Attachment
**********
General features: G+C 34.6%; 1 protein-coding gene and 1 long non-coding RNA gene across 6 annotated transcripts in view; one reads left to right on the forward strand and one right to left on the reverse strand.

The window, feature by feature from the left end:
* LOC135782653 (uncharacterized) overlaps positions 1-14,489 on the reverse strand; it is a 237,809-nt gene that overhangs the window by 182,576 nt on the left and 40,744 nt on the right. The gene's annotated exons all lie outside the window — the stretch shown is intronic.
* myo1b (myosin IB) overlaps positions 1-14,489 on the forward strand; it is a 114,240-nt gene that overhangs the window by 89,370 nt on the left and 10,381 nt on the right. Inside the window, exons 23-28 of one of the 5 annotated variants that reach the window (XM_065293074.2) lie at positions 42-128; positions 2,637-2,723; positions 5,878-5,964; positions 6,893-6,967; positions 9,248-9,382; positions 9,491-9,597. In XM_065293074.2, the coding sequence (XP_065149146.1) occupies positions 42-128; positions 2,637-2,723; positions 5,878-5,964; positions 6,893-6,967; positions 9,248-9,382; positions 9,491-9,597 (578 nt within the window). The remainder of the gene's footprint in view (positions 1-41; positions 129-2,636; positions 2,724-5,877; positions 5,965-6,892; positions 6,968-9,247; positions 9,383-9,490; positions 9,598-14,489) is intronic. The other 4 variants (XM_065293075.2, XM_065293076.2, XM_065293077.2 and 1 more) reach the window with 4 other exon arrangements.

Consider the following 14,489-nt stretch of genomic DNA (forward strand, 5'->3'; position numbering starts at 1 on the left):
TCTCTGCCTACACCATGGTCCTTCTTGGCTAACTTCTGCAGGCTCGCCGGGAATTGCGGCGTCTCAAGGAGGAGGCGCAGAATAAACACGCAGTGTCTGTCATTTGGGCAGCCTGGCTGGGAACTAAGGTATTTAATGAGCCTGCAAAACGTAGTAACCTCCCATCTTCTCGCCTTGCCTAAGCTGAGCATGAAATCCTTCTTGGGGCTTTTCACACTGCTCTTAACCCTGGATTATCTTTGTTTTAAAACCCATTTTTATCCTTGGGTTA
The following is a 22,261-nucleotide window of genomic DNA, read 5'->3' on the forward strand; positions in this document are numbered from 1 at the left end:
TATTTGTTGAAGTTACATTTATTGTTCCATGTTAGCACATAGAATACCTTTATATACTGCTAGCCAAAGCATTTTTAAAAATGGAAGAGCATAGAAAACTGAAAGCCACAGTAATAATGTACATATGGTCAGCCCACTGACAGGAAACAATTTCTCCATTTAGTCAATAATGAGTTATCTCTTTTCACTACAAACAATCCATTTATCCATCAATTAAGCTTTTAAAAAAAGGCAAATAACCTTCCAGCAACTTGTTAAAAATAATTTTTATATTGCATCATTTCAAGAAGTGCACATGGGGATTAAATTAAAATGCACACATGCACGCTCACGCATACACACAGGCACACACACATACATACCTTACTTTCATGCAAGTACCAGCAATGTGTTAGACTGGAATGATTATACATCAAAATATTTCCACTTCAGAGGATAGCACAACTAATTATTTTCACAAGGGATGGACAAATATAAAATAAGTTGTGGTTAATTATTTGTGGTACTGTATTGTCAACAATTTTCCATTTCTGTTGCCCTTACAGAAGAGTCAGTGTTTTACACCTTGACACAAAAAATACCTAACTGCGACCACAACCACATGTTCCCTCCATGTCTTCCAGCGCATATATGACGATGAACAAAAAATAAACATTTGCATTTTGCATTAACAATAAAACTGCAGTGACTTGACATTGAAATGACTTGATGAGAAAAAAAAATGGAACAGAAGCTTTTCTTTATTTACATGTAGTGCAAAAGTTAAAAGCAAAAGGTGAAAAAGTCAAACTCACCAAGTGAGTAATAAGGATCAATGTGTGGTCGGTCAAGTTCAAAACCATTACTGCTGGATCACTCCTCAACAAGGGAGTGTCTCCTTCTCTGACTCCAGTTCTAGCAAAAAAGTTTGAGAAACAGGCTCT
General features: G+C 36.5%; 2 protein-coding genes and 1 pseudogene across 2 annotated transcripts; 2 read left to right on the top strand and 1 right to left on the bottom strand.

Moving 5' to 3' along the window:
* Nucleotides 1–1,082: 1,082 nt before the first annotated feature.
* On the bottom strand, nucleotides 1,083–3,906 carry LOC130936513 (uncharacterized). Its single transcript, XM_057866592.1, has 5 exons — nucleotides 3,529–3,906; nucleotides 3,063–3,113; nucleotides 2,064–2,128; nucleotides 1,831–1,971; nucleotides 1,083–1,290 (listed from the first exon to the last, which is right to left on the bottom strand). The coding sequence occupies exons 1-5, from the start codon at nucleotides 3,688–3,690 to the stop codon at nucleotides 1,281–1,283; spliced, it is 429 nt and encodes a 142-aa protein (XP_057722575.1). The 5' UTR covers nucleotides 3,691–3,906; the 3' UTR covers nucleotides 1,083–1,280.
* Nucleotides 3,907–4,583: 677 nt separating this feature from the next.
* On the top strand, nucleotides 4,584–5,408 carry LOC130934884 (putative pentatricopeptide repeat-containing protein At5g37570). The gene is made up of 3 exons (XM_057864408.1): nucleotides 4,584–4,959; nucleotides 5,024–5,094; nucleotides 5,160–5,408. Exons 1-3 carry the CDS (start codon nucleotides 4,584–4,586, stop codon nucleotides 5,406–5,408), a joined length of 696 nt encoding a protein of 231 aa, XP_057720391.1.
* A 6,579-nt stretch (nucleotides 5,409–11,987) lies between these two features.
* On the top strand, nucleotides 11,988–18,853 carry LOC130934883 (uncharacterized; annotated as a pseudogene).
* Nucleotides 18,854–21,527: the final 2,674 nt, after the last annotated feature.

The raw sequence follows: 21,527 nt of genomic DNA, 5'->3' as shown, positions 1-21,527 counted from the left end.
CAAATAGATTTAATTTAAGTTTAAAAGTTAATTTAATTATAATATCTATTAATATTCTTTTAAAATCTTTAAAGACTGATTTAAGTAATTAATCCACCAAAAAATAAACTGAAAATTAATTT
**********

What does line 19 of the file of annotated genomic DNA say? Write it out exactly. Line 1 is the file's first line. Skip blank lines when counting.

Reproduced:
CAAATAGATTTAATTTAAGTTTAAAAGTTAATTTAATTATAATATCTATTAATATTCTTTTAAAATCTTTAAAGACTGATTTAAGTAATTAATCCACCAAAAAATAAACTGAAAATTAATTT